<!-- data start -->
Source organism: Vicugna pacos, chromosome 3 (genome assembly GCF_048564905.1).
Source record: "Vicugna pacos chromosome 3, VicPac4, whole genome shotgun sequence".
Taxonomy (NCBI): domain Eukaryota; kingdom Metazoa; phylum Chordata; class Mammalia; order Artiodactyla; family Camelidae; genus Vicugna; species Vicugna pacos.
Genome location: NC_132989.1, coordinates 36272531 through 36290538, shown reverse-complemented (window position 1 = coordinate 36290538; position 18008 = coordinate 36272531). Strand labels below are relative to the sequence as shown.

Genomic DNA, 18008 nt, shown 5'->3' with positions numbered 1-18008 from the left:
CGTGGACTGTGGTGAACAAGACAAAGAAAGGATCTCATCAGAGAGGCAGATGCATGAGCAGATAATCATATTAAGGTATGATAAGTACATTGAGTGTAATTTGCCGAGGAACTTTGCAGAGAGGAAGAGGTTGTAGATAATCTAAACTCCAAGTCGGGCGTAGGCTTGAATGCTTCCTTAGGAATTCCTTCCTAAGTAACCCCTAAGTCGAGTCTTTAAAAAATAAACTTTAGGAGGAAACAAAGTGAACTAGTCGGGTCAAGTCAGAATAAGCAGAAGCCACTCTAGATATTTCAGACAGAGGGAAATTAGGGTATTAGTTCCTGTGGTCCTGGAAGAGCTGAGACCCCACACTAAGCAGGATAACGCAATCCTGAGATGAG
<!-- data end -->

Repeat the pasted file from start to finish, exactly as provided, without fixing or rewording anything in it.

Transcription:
Source organism: Vicugna pacos, chromosome 3 (genome assembly GCF_048564905.1).
Source record: "Vicugna pacos chromosome 3, VicPac4, whole genome shotgun sequence".
Taxonomy (NCBI): domain Eukaryota; kingdom Metazoa; phylum Chordata; class Mammalia; order Artiodactyla; family Camelidae; genus Vicugna; species Vicugna pacos.
Genome location: NC_132989.1, coordinates 36272531 through 36290538, shown reverse-complemented (window position 1 = coordinate 36290538; position 18008 = coordinate 36272531). Strand labels below are relative to the sequence as shown.

Genomic DNA, 18008 nt, shown 5'->3' with positions numbered 1-18008 from the left:
CGTGGACTGTGGTGAACAAGACAAAGAAAGGATCTCATCAGAGAGGCAGATGCATGAGCAGATAATCATATTAAGGTATGATAAGTACATTGAGTGTAATTTGCCGAGGAACTTTGCAGAGAGGAAGAGGTTGTAGATAATCTAAACTCCAAGTCGGGCGTAGGCTTGAATGCTTCCTTAGGAATTCCTTCCTAAGTAACCCCTAAGTCGAGTCTTTAAAAAATAAACTTTAGGAGGAAACAAAGTGAACTAGTCGGGTCAAGTCAGAATAAGCAGAAGCCACTCTAGATATTTCAGACAGAGGGAAATTAGGGTATTAGTTCCTGTGGTCCTGGAAGAGCTGAGACCCCACACTAAGCAGGATAACGCAATCCTGAGATGAG